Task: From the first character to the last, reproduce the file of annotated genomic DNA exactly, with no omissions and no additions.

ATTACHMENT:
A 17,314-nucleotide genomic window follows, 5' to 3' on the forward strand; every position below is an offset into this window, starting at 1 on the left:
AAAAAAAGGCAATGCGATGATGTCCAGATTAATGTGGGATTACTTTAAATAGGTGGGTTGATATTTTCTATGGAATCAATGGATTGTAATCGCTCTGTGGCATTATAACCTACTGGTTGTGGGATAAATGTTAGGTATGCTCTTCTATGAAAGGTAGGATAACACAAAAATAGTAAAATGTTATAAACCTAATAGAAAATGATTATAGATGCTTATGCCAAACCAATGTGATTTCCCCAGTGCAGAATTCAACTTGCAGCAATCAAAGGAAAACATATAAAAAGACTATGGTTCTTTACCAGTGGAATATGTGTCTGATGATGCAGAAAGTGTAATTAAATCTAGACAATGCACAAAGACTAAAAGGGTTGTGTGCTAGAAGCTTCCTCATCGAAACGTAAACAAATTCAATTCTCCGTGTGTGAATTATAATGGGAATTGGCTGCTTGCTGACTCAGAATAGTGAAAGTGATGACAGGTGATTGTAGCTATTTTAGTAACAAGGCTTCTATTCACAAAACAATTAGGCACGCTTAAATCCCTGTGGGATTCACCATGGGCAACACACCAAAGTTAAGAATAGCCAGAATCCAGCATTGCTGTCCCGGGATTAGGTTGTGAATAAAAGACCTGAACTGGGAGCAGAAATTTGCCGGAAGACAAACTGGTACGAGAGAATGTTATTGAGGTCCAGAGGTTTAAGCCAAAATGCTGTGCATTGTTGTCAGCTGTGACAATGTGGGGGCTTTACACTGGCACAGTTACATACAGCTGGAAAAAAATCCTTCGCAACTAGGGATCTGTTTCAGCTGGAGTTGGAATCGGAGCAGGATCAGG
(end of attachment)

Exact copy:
A 17,314-nucleotide genomic window follows, 5' to 3' on the forward strand; every position below is an offset into this window, starting at 1 on the left:
AAAAAAAGGCAATGCGATGATGTCCAGATTAATGTGGGATTACTTTAAATAGGTGGGTTGATATTTTCTATGGAATCAATGGATTGTAATCGCTCTGTGGCATTATAACCTACTGGTTGTGGGATAAATGTTAGGTATGCTCTTCTATGAAAGGTAGGATAACACAAAAATAGTAAAATGTTATAAACCTAATAGAAAATGATTATAGATGCTTATGCCAAACCAATGTGATTTCCCCAGTGCAGAATTCAACTTGCAGCAATCAAAGGAAAACATATAAAAAGACTATGGTTCTTTACCAGTGGAATATGTGTCTGATGATGCAGAAAGTGTAATTAAATCTAGACAATGCACAAAGACTAAAAGGGTTGTGTGCTAGAAGCTTCCTCATCGAAACGTAAACAAATTCAATTCTCCGTGTGTGAATTATAATGGGAATTGGCTGCTTGCTGACTCAGAATAGTGAAAGTGATGACAGGTGATTGTAGCTATTTTAGTAACAAGGCTTCTATTCACAAAACAATTAGGCACGCTTAAATCCCTGTGGGATTCACCATGGGCAACACACCAAAGTTAAGAATAGCCAGAATCCAGCATTGCTGTCCCGGGATTAGGTTGTGAATAAAAGACCTGAACTGGGAGCAGAAATTTGCCGGAAGACAAACTGGTACGAGAGAATGTTATTGAGGTCCAGAGGTTTAAGCCAAAATGCTGTGCATTGTTGTCAGCTGTGACAATGTGGGGGCTTTACACTGGCACAGTTACATACAGCTGGAAAAAAATCCTTCGCAACTAGGGATCTGTTTCAGCTGGAGTTGGAATCGGAGCAGGATCAGG